Rukhsana Khan uses storytelling as a means to share experiences and foster understanding in her captivating presentation series Stories for Building Bridges. The award-winning author and storyteller addresses topics like poverty, immigration, and bullying. She encourages students to look at the world through a different lens; to see different perspectives.

Thank you Rukhsana for the interactive storytelling. Thank you for sharing your lived experiences with our students and allowing them to affirm their own identities. This is especially meaningful to our students in the marginalized communities. – York Region Teacher

Rukhsana is pictured outside with green trees in the background. She wears a green hijab and a nice big smile. She is holding her book King for a Day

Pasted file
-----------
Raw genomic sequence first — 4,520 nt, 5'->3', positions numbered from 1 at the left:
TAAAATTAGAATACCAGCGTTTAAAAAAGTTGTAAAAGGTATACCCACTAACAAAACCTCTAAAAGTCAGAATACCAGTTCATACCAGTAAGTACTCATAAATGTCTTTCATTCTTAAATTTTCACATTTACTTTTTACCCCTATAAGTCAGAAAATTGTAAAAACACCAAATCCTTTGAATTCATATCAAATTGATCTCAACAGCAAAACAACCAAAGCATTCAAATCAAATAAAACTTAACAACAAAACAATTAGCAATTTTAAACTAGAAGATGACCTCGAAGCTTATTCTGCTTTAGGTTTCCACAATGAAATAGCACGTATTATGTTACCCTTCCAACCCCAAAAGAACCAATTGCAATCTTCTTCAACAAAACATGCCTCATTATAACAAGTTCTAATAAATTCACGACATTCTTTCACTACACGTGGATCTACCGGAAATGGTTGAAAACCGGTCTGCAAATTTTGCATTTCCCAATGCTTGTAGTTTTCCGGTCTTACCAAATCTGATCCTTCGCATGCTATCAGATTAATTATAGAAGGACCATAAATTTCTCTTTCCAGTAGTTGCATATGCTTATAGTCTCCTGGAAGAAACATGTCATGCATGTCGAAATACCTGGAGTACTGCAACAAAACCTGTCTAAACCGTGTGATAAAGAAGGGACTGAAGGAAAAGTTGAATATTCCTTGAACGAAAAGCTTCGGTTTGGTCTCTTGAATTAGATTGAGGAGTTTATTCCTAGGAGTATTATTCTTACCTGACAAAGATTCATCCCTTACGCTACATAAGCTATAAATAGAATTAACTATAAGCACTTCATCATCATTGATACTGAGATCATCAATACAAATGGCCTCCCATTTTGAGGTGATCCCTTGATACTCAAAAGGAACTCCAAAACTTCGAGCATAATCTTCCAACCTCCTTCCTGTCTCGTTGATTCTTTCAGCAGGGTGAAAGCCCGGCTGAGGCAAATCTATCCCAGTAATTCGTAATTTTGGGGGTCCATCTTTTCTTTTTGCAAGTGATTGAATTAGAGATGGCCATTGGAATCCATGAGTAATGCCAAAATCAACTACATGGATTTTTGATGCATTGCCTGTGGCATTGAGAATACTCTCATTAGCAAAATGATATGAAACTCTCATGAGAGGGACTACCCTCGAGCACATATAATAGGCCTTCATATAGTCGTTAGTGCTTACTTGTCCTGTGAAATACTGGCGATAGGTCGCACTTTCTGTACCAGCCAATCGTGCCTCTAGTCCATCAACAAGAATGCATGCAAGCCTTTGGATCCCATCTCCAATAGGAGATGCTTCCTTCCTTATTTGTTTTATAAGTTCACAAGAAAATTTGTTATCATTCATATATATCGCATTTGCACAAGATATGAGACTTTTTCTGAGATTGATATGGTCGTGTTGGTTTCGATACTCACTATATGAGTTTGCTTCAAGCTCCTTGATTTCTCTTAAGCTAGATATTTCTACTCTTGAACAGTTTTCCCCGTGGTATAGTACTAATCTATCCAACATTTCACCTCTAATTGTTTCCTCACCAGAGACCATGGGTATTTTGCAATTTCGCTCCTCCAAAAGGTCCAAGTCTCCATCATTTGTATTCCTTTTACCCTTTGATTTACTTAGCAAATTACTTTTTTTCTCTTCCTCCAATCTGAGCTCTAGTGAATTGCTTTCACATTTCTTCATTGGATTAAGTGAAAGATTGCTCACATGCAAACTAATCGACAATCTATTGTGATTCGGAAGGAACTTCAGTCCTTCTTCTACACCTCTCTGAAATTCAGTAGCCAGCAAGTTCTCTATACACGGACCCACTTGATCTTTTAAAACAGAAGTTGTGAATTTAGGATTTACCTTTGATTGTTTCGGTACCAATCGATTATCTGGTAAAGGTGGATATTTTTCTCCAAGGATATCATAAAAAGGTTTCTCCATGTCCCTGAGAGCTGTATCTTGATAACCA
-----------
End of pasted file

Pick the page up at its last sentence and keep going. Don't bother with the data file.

Celebrating African Heritage 

We all know that African Heritage is celebrated in February, a time to explore the rich cultures and diverse art forms of communities of African descent. It is certainly an important month in Ontario schools. We are lucky to work with many incredible Black artists and we encourage our community to enjoy their performances and workshops throughout the year. 


Britta B. head shot


Britta B. is an award-winning artist, spoken word poet, emcee, voice talent, and mentor. Britta uses poetry performance and discussion to explore themes of identity, diversity, women’s empowerment, and resiliency. Empowering and inspiring the next generation of poets, Britta shares how she found her voice and community, and ultimately a successful career as a professional spoken word poet.


Njacko Backo is a musician, dancer, author and educator from Cameroon. His passion for music and arts education is unmatched. In his interactive performance African Voyage/Voyage Africain, he showcases traditional dance, drumming, and stories from central Africa. He shares the importance of community, respecting one another, and playing together.